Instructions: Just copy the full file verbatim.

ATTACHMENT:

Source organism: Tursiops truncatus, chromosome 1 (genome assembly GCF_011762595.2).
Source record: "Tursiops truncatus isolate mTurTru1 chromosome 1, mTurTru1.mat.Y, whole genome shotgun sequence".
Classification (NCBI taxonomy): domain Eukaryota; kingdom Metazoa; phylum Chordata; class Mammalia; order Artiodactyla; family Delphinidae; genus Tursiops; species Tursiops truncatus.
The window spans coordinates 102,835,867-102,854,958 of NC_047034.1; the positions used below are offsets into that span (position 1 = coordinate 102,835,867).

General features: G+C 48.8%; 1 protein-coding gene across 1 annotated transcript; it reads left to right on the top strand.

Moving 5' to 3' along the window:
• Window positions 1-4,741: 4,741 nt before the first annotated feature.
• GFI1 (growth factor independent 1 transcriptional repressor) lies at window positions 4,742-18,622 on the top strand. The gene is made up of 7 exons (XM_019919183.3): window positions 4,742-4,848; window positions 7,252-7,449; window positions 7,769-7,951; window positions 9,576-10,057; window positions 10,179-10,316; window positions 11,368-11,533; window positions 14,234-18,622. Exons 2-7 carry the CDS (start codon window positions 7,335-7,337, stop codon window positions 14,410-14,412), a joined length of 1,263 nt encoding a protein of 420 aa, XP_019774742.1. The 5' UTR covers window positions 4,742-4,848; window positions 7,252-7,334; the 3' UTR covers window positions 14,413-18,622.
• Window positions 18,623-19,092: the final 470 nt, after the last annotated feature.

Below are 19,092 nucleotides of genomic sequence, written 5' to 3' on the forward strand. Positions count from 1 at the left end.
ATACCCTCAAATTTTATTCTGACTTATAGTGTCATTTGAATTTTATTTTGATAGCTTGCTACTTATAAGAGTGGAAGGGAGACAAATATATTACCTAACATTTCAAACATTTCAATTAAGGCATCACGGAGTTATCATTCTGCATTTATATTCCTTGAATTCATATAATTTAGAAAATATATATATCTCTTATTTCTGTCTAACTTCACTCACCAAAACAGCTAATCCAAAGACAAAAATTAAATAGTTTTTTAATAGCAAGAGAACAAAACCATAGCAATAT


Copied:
Source organism: Tursiops truncatus, chromosome 1 (genome assembly GCF_011762595.2).
Source record: "Tursiops truncatus isolate mTurTru1 chromosome 1, mTurTru1.mat.Y, whole genome shotgun sequence".
Classification (NCBI taxonomy): domain Eukaryota; kingdom Metazoa; phylum Chordata; class Mammalia; order Artiodactyla; family Delphinidae; genus Tursiops; species Tursiops truncatus.
The window spans coordinates 102,835,867-102,854,958 of NC_047034.1; the positions used below are offsets into that span (position 1 = coordinate 102,835,867).

General features: G+C 48.8%; 1 protein-coding gene across 1 annotated transcript; it reads left to right on the top strand.

Moving 5' to 3' along the window:
• Window positions 1-4,741: 4,741 nt before the first annotated feature.
• GFI1 (growth factor independent 1 transcriptional repressor) lies at window positions 4,742-18,622 on the top strand. The gene is made up of 7 exons (XM_019919183.3): window positions 4,742-4,848; window positions 7,252-7,449; window positions 7,769-7,951; window positions 9,576-10,057; window positions 10,179-10,316; window positions 11,368-11,533; window positions 14,234-18,622. Exons 2-7 carry the CDS (start codon window positions 7,335-7,337, stop codon window positions 14,410-14,412), a joined length of 1,263 nt encoding a protein of 420 aa, XP_019774742.1. The 5' UTR covers window positions 4,742-4,848; window positions 7,252-7,334; the 3' UTR covers window positions 14,413-18,622.
• Window positions 18,623-19,092: the final 470 nt, after the last annotated feature.

Below are 19,092 nucleotides of genomic sequence, written 5' to 3' on the forward strand. Positions count from 1 at the left end.
ATACCCTCAAATTTTATTCTGACTTATAGTGTCATTTGAATTTTATTTTGATAGCTTGCTACTTATAAGAGTGGAAGGGAGACAAATATATTACCTAACATTTCAAACATTTCAATTAAGGCATCACGGAGTTATCATTCTGCATTTATATTCCTTGAATTCATATAATTTAGAAAATATATATATCTCTTATTTCTGTCTAACTTCACTCACCAAAACAGCTAATCCAAAGACAAAAATTAAATAGTTTTTTAATAGCAAGAGAACAAAACCATAGCAATAT